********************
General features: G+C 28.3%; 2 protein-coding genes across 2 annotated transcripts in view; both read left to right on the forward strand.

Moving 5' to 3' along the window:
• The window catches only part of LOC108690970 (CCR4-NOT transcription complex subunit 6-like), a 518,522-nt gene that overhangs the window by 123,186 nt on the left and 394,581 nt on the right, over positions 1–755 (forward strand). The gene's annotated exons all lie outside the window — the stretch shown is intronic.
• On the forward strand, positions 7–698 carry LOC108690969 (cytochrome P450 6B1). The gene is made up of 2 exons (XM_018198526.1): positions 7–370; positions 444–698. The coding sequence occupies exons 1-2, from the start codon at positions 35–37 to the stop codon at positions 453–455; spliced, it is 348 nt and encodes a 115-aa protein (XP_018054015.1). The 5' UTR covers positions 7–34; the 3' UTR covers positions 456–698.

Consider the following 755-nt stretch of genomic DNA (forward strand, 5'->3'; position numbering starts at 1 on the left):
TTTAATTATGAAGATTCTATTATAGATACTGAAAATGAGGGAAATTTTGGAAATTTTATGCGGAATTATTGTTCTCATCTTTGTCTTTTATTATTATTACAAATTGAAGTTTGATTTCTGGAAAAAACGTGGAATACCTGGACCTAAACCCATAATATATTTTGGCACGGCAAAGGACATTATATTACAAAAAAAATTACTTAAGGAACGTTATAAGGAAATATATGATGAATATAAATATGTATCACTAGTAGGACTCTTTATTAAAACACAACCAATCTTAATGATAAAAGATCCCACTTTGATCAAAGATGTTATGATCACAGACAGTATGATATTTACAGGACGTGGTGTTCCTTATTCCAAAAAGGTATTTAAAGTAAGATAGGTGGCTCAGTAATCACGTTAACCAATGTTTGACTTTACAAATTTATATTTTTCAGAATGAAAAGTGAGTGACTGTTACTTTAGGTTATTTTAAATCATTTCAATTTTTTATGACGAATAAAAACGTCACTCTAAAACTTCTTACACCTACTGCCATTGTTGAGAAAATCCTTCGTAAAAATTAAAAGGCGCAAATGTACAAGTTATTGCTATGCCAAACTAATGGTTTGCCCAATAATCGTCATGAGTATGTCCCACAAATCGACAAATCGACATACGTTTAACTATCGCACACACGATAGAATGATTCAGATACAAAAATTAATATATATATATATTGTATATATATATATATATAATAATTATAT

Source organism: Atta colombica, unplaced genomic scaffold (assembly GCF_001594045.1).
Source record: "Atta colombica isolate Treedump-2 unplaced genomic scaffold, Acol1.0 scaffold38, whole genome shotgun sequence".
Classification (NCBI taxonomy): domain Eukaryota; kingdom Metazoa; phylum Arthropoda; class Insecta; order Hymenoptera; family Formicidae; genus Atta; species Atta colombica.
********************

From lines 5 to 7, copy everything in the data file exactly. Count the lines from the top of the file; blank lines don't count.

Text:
Consider the following 755-nt stretch of genomic DNA (forward strand, 5'->3'; position numbering starts at 1 on the left):
TTTAATTATGAAGATTCTATTATAGATACTGAAAATGAGGGAAATTTTGGAAATTTTATGCGGAATTATTGTTCTCATCTTTGTCTTTTATTATTATTACAAATTGAAGTTTGATTTCTGGAAAAAACGTGGAATACCTGGACCTAAACCCATAATATATTTTGGCACGGCAAAGGACATTATATTACAAAAAAAATTACTTAAGGAACGTTATAAGGAAATATATGATGAATATAAATATGTATCACTAGTAGGACTCTTTATTAAAACACAACCAATCTTAATGATAAAAGATCCCACTTTGATCAAAGATGTTATGATCACAGACAGTATGATATTTACAGGACGTGGTGTTCCTTATTCCAAAAAGGTATTTAAAGTAAGATAGGTGGCTCAGTAATCACGTTAACCAATGTTTGACTTTACAAATTTATATTTTTCAGAATGAAAAGTGAGTGACTGTTACTTTAGGTTATTTTAAATCATTTCAATTTTTTATGACGAATAAAAACGTCACTCTAAAACTTCTTACACCTACTGCCATTGTTGAGAAAATCCTTCGTAAAAATTAAAAGGCGCAAATGTACAAGTTATTGCTATGCCAAACTAATGGTTTGCCCAATAATCGTCATGAGTATGTCCCACAAATCGACAAATCGACATACGTTTAACTATCGCACACACGATAGAATGATTCAGATACAAAAATTAATATATATATATATTGTATATATATATATATATAATAATTATAT

Source organism: Atta colombica, unplaced genomic scaffold (assembly GCF_001594045.1).